July 30, 2009

I was excited to receive a package in the mail the other day from my publisher HarperCollins. It contained three new books of mine: DOGS, CATS, and GLOBAL WARMING. The first two are reissues and updates of my books in their new uniform editions from Smithsonian/Collins. GLOBAL WARMING is not really a book yet, but printed sheets which are not yet bound. (Publishers call them f&g’s,  which stands for "folded and gathered sheets.") I’ll post photos of the covers soon. 

Posted by: Seymour Simon

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July 21, 2009

I’ve been reading your comments this morning, and I see a number of classes are wondering how they can get me to come to their school.

Your teacher (or PTO) can write to my publisher to request a school visit. Or you can just write to me: seymour@seymoursimon.com. I hope to see you soon! 

Posted by: Seymour Simon

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July 21, 2009


I have had a number of comments recently from readers who want to know what my next book is about. My next new book to be published is GLOBAL WARMING (Collins/Smithsonian). The official publication date is February 23, 2010. Bet you didn’t know how long it takes a book to be published even after you’ve researched and written the manuscript!

Even before this book is published, two books of mine are being republished in updated editions. They are DOGS and CATS (Collins/Smithsonian),  September 29th, 2009. Catch the new cover photograph of the Portuguese Water Dog!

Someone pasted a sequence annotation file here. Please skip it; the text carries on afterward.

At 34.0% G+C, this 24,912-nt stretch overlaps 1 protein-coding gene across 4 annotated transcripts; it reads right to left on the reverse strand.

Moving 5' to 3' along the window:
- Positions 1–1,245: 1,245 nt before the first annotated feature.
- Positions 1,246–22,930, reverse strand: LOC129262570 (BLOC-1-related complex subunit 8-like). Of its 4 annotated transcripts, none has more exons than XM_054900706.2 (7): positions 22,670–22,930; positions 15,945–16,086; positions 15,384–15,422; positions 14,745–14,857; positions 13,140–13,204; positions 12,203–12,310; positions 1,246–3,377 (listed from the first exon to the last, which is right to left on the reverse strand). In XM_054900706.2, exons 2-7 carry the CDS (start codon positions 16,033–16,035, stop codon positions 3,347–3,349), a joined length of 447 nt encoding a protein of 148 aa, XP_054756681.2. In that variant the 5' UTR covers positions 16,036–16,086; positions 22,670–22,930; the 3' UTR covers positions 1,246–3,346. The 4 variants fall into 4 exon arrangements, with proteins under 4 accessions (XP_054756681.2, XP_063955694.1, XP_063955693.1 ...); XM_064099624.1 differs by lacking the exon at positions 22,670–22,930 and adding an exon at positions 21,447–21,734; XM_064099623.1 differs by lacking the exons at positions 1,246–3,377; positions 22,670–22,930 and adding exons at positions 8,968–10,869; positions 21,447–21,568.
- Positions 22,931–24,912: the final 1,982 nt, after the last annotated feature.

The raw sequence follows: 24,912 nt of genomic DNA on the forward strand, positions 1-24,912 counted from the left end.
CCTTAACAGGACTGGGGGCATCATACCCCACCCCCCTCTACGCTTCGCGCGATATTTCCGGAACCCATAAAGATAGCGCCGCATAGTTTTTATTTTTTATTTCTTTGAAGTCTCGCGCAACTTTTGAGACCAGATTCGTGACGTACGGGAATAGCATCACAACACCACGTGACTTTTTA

(Have you ever seen President Obama’s new dog?  He’s a Portuguese Water Dog and his name is Bo. Here he is running around the White House with the President.)

 

Posted by: Seymour Simon

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July 21, 2009

Comet may have hit Jupiter - Rare Photographs

There are news reports today that a comet slammed into the planet Jupiter on Monday. Scientists have drawn this conclusion based on  images captured by NASA’s Infrared Telescope Facility on Hawaii.

This is not the first time this has happened. In my book, DESTINATION JUPITER,

there is a a series of photographs showing a comet (named Shoemaker-Levy 9)  slamming into the surface of Jupiter in July, 1994. Fifteen years later, astronomers have photographed what may have been another comet crashing into the planet. Jupiter is the largest planet in our solar system and has a strong gravitational pull. That’s one of the reasons Jupiter has captured so many comets and moons that circle around it.  Scientists are always excited when they are able to photograph such an impact. It tells them much about the composition of the planet.

 

Posted by: Seymour Simon

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July 15, 2009

Climate change, the energy crisis,  global pandemics, nuclear proliferation-many of the most urgent problems of the twenty-first century require science-based solutions. Yet Americans are paying less and less attention to scientists. For every five hours of cable news, less than a minute is devoted to science; the number of newspapers with weekly science sections has shrunken by two-thirds over the past several decades. Just 18 percent of Americans personally know a scientist to begin with, and exceedingly few can name a living scientist role model.

This is excerpted from the new book UNSCIENTIFIC AMERICA, written by Chris Mooney and Sheril Kirshenbaum.